However much one groaned about it beforehand, however much one hated making arrangements and doing up parcels and ordering several days' meals in advance -- when it actually happened Christmas Day was always fun.
It began in the same way every year: the handle of her bedroom door being turned just loudly enough to wake her up, but softly enough not to count as waking her up on purpose; Toby glimmering like a moth in the dark doorway, clutching a nobbly Christmas stocking in one hand and holding up his pyjama trousers with the other. (He insisted upon pyjamas, but he had not yet outgrown his sleeping-suit figure.)
"Toby! Its only just after six. I did say not till seven. "
"But, Mummy, I cant tell the time. " He was barefoot and shivering, and his eyes were like stars.
"Come here and get warm, you little goat. " He was into her bed in a flash, stocking and all. The tail of a clockwork dog scratched her shoulder. A few moments later another head appeared round the door, a little higher up.
"Judy, darling, it's too early, honestly. "
"I know, but I heard Toby come in, so I knew you must be awake. "
"All right, you can come into bed, but you've got to keep quiet for a bit. Daddy's still asleep. "
And then a third head, higher up still, and Vin's voice, even deeper than it had been at Long Leave.
"I say, are the others in here? I thought I heard them. "
He curled himself up on the foot of his father's bed. And by that time, of course, Clem was awake too. The old transparent stratagem had worked to perfection once more: there was nothing for it but to switch on the lights, shut the windows, and admit that Christmas Day had insidiously but definitely begun.
The three right hands -- Vin's strong and broad, Judys thin and flexible, Toby's still a star-fish -- plunged in and out of the three distorted stockings, until there was nothing left but the time-hallowed tangerine in the toe. (It was curious how that tradition lingered, even nowadays when children had a good supply of fruit all the year round.) Their methods were as different as their hands. Vin, with little grunts of approval, examined each object carefully as he drew it out, exploring all its possibilities before he went on to the next. Judy, talking the whole time, pulled all her treasures out in a heap, took a quick glance at them and went straight for the one she liked best -- a minikin black baby in a wicker cradle. Toby pulled all his out, too, but he arranged them in a neat pattern on the eiderdown and looked at them for a long time in complete silence. Then he picked up one of them -- a big glass marble with coloured squirls inside -- and put it by itself a little way off. After that he played with the other toys, appreciatively enough; but from time to time his eyes would stray towards the glass marble, as though to make sure it was still waiting for him.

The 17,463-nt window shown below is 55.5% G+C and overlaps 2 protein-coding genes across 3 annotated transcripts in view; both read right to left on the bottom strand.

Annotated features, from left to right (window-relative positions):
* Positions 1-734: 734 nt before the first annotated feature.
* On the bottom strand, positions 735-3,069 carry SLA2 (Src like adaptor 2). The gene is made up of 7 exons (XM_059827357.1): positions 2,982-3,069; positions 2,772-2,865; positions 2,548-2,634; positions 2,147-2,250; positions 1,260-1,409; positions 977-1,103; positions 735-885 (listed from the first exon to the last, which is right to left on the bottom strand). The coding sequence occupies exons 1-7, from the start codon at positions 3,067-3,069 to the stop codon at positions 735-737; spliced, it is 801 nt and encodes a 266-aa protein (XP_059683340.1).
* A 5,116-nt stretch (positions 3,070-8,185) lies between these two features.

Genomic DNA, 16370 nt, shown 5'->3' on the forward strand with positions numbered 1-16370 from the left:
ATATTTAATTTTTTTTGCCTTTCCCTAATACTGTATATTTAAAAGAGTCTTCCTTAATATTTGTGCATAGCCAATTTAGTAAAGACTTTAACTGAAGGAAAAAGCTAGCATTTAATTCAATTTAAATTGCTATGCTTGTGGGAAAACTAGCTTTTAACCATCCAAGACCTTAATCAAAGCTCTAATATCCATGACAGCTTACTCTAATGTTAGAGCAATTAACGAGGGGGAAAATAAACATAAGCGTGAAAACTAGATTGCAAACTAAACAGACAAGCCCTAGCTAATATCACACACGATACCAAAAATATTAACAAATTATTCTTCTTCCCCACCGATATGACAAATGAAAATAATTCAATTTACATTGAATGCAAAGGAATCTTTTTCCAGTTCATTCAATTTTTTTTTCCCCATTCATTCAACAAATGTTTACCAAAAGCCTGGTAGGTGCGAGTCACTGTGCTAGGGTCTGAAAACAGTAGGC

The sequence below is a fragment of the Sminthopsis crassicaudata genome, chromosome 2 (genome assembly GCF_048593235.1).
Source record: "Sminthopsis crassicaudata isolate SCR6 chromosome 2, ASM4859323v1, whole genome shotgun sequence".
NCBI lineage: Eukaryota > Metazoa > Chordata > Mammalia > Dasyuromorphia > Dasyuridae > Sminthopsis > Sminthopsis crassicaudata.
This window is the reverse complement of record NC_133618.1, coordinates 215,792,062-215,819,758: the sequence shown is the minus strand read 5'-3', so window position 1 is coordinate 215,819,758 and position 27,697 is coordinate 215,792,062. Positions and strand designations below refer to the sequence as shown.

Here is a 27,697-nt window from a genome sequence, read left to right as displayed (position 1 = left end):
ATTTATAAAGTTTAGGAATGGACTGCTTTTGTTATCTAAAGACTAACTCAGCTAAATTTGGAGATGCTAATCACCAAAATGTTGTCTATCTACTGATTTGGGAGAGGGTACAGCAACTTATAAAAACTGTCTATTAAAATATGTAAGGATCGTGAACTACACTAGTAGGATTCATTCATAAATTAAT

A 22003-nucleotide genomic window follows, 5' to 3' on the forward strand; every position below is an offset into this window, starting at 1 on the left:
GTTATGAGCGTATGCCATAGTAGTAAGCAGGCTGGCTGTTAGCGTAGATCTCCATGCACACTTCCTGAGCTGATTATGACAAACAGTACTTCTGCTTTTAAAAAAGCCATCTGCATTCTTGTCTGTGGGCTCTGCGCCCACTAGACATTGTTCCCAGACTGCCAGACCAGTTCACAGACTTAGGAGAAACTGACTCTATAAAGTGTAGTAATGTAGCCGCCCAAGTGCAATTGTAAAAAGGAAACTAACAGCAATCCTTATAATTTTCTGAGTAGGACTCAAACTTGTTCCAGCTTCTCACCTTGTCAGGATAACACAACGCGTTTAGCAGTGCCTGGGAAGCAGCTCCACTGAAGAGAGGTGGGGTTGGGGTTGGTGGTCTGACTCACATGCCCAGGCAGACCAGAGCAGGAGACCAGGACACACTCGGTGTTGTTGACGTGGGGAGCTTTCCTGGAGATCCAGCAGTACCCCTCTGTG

Mrs. Miniver watched him with a mixture of delight and misgiving. It was her own favourite approach to life: but the trouble was that sometimes the marble rolled away. Judys was safer; Vins, on the whole, the wisest of the three.
To the banquet of real presents which was waiting downstairs, covered with a red and white dust-sheet, the stocking-toys, of course, were only an aperitif; but they had a special and exciting quality of their own. Perhaps it was the atmosphere in which they were opened -- the chill, the black window-panes, the unfamiliar hour; perhaps it was the powerful charm of the miniature, of toy toys, of smallness squared; perhaps it was the sense of limitation within a strict form, which gives to both the finer and the emptier of a Christmas stocking something of the same enjoyment which is experienced by the writer and the reader of a sonnet; or perhaps it was merely that the spell of the old legend still persisted, even though for everybody in the room except Toby the legend itself was outworn.
There were cross-currents of pleasure, too: smiling glances exchanged by her and Vin about the two younger children (she remembered suddenly, having been an eldest child, the unsurpassable sense of grandeur that such glances gave one); and by her and Clem, because they were both grown-ups; and by her and Judy, because they were both women; and by her and Toby, because they were both the kind that leaves the glass marble till the end. The room was laced with an invisible network of affectionate understanding.
This was one of the moments, thought Mrs. Miniver, which paid off at a single stroke all the accumulations on the debit side of parenthood: the morning sickness and the quite astonishing pain; the pram in the passage, the cold mulish glint in the cook's eye; the holiday nurse who had been in the best families; the pungent white mice, the shrivelled caterpillars ; the plasticine on the door-handles, the face-flannels in the bathroom, the nameless horrors down the crevices of armchairs; the alarms and emergencies, the swallowed button, the inexplicable earache, the ominous rash appearing on the eve of a journey ; the school bills and the dentists' bills; the shortened step, the tempered pace, the emotional compromises, the divided loyalties, the adventures continually forsworn.
And now Vin was eating his tangerine, pig by pig; Judy had undressed the black baby and was putting on its frock again back to front; Toby was turning the glass marble round and round against the light, trying to count the squirls. There were sounds of movement in the house; they were within measurable distance of the blessed chink of early morning tea. Mrs. Miniver looked towards the window. The dark sky had already paled a little in its frame of cherry-pink chintz. Eternity framed in domesticity. Never mind. One had to frame it in something, to see it at all.